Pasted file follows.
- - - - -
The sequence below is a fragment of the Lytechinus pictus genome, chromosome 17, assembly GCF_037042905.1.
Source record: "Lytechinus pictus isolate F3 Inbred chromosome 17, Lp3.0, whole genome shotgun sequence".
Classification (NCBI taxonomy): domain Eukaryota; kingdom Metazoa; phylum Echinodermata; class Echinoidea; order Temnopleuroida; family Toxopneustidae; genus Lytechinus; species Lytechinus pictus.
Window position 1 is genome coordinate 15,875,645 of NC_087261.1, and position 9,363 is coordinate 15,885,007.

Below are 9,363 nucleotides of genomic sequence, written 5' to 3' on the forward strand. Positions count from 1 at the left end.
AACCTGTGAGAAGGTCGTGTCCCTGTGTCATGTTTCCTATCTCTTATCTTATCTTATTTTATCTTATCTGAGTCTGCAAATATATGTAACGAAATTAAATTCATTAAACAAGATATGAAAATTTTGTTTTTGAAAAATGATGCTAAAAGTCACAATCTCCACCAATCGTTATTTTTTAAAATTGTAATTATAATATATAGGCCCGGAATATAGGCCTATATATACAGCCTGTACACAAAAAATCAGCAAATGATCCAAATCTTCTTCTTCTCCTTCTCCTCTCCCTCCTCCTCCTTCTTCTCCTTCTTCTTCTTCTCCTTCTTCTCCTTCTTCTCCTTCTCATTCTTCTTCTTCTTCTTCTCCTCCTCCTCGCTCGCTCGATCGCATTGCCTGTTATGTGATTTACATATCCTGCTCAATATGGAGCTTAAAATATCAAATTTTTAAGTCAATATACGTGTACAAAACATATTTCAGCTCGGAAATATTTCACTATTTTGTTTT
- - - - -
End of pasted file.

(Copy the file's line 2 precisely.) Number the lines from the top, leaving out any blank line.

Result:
Source record: "Lytechinus pictus isolate F3 Inbred chromosome 17, Lp3.0, whole genome shotgun sequence".